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David Hilbert

David HilbertBorn: 23-Jan-1862
Birthplace: Königsberg, East Prussia
Died: 14-Feb-1943
Location of death: Göttingen, Germany
Cause of death: unspecified
Remains: Buried, Göttingen City Cemetery, Göttingen, Germany

Gender: Male
Religion: Agnostic
Race or Ethnicity: White
Sexual orientation: Straight
Occupation: Mathematician, Physicist

Nationality: Germany
Executive summary: Hilbert Space

German mathematician David Hilbert was among the most influential mathematicians of the 20th century, conducting landmark research in algebraic number field theory, axiomatics of geometry and mathematics, integral equations, invariant theory, and mathematical physics. He was born in Königsberg, East Prussia (now Kaliningrad, Russia), studied at the University of Königsberg, and made at least two major "study tours" of Europe, meeting and mingling with the leading scientists of his era.

In 1891 he described a continuous fractal space-filling curve, now called Hilbert's curve. His 1897 treatise Zahlbericht (Commentary about Numbers) concisely detailed and advanced algebraic number theory. In 1899 he presented a more accurate and complete axiomatization of Euclidean geometry than Euclid's own. In "The Problems of Mathematics", a famous speech delivered at the International Mathematical Congress on 8 August 1900 in Paris, he laid out ten un-resolved mathematical problems (now called Hilbert's problems) for the world's brightest minds to ponder. When published in book form, the list of problems was expanded to 23, several of which remain unresolved to this day. His 1909 work on integral equations laid the groundwork for virtually all subsequent research into functional analysis, and framed his work on infinite-dimensional space, now called Hilbert space. He is also known for Hilbert's Paradox of the Grand Hotel, a mathematical paradox involving a hotel with an infinite number of rooms and an infinite number of guests.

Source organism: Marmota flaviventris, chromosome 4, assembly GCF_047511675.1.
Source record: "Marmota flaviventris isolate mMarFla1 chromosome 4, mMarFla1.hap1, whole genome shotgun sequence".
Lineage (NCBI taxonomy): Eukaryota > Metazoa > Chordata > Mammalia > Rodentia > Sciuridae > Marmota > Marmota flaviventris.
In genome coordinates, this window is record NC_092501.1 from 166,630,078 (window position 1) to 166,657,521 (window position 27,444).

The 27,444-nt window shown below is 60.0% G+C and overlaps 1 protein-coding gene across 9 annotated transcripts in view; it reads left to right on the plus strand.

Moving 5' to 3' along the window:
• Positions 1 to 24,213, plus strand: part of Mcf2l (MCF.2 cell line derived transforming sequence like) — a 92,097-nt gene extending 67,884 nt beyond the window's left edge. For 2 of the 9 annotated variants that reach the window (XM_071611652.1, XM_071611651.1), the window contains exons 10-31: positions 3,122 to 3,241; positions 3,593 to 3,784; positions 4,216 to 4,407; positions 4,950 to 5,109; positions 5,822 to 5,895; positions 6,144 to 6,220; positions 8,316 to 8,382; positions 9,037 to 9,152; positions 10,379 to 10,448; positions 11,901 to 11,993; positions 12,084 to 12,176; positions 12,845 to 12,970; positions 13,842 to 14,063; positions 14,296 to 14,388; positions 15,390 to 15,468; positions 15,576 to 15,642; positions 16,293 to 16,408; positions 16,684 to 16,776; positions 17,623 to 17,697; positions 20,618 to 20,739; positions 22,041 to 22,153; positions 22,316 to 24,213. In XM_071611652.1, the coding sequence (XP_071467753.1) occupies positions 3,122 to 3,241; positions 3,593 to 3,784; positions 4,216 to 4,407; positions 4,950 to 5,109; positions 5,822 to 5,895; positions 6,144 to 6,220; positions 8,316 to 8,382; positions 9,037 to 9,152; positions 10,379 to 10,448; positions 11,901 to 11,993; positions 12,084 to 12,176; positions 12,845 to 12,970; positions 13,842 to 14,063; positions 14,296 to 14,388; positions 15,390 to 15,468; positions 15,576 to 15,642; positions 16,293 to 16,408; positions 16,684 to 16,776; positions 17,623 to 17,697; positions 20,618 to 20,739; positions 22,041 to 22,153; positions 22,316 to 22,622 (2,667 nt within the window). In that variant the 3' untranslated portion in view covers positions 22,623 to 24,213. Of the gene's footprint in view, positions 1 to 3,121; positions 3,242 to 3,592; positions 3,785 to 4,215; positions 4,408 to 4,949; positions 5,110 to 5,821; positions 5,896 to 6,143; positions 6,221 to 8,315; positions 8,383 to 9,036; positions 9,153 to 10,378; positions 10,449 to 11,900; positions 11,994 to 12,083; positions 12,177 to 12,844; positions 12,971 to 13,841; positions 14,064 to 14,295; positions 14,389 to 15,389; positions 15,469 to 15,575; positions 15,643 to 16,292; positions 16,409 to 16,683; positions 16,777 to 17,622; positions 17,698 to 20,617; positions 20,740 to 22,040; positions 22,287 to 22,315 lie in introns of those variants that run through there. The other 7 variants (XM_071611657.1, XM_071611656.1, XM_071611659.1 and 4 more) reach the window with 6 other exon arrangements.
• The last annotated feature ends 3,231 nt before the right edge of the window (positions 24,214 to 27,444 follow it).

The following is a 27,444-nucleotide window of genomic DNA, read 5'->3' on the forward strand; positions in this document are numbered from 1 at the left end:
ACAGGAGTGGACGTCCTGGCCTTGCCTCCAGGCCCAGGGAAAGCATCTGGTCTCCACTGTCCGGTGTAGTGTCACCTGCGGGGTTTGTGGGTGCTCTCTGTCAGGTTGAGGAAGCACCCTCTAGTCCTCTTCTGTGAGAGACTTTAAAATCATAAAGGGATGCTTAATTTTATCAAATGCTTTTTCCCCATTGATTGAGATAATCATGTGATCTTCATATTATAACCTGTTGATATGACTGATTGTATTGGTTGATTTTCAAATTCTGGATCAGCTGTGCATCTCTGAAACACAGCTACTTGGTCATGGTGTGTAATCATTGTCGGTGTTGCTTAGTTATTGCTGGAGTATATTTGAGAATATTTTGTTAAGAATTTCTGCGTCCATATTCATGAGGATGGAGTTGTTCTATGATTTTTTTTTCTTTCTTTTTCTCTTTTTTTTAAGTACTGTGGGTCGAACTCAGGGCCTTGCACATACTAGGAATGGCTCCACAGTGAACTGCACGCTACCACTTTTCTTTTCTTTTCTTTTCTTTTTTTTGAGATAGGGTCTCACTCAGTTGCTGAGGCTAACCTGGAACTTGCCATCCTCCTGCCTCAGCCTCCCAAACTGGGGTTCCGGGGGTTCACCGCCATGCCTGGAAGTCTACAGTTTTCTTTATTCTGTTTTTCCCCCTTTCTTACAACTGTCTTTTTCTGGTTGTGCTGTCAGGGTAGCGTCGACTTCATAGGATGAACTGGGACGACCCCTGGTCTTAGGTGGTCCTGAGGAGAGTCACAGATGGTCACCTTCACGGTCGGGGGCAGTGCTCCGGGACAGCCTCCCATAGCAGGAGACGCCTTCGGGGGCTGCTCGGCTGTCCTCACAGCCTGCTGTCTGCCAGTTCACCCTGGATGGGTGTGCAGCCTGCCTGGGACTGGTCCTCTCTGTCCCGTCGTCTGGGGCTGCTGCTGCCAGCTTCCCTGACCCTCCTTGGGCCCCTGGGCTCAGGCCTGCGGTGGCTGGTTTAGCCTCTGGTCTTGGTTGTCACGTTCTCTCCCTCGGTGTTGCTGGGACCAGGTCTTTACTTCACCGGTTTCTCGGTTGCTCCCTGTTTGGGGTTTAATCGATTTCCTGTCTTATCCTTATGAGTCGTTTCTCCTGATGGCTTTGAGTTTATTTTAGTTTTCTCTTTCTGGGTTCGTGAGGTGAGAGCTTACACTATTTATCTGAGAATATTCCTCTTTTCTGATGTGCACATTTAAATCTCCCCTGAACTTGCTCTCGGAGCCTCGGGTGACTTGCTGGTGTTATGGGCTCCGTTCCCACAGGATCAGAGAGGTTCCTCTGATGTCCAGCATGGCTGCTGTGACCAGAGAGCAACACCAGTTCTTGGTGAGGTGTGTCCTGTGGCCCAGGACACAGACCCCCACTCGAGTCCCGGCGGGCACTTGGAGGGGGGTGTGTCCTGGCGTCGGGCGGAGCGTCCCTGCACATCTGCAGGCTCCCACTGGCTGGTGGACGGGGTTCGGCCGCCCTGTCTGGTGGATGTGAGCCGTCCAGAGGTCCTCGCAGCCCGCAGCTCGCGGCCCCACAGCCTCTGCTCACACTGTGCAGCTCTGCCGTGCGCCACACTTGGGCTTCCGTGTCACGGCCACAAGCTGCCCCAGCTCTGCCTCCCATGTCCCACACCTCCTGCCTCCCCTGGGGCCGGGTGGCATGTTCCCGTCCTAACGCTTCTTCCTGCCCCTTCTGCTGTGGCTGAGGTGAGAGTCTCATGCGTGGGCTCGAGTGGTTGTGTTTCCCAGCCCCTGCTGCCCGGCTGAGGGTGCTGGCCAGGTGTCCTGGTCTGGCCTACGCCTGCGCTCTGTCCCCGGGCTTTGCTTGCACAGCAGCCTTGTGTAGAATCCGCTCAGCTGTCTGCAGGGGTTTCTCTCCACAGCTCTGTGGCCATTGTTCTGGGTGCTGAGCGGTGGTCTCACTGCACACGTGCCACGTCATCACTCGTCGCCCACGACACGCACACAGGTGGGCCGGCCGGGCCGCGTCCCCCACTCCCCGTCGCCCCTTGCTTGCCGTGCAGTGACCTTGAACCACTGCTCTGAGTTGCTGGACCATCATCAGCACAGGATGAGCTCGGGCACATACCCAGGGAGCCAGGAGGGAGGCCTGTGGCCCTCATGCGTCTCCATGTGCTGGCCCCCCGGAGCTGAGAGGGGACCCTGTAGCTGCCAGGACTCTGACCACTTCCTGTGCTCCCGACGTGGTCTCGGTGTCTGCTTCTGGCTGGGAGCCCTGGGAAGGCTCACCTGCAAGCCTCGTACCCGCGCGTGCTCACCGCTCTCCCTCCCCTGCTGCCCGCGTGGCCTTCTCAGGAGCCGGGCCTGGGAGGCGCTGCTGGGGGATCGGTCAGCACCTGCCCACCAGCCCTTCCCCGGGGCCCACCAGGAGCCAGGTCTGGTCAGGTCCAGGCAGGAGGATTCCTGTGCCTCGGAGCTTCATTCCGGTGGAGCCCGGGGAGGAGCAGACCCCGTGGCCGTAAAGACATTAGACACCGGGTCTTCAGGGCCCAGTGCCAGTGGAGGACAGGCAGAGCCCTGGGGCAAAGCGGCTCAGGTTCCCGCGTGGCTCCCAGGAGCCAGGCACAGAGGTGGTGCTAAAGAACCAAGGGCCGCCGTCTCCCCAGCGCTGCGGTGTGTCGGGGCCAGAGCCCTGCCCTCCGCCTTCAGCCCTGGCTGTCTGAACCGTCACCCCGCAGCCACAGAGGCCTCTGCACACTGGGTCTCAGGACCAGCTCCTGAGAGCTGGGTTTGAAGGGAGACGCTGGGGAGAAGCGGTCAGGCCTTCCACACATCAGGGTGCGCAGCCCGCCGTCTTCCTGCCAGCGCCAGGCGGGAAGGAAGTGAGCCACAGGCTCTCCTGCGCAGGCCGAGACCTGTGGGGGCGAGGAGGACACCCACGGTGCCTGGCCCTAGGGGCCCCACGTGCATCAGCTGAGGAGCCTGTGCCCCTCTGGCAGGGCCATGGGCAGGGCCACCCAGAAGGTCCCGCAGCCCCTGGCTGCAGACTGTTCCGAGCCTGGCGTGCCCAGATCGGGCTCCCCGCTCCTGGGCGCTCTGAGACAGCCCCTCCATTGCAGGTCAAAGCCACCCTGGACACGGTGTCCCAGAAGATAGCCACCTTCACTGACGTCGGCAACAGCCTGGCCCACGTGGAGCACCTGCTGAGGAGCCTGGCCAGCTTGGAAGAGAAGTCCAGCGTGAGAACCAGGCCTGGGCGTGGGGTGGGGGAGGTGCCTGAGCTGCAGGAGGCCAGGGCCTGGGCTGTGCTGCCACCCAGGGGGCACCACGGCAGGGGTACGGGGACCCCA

Father: Otto Hilbert (judge)
Mother: Maria Erdtmann Hilbert (amateur mathematician)
Wife: Käthe Jerosch (his second cousin; m. 12-Oct-1892, one son)
Son: Franz (b. 11-Aug-1893, d. 1969)

    University: PhD Mathematics, University of Königsberg (1885)
    Lecturer: Mathematics, University of Königsberg (1886-92)
    Teacher: Mathematics, University of Königsberg (1892-93)
    Professor: Mathematics, University of Königsberg (1893-95)
    Professor: Mathematics, University of Göttingen (1895-1930)

    Bolyai Prize 1910
    Mittag-Leffler Prize 1939
    London Mathematical Society Foreign Member (1901)
    Royal Society 1928
    German Mathematical Society 1942
    German Ancestry
    Lunar Crater Hilbert (17.9° S 108.2° E, 151 km. diameter)

Author of books:
Zahlbericht (Commentary about Numbers) (1897, mathematics)
Grundlagen der Geometrie (The Foundations of Geometry) (1899, mathematics)
Gesammelte Abhandlungen (Collected Essays) (1932-35, mathematics; 3 volumes)


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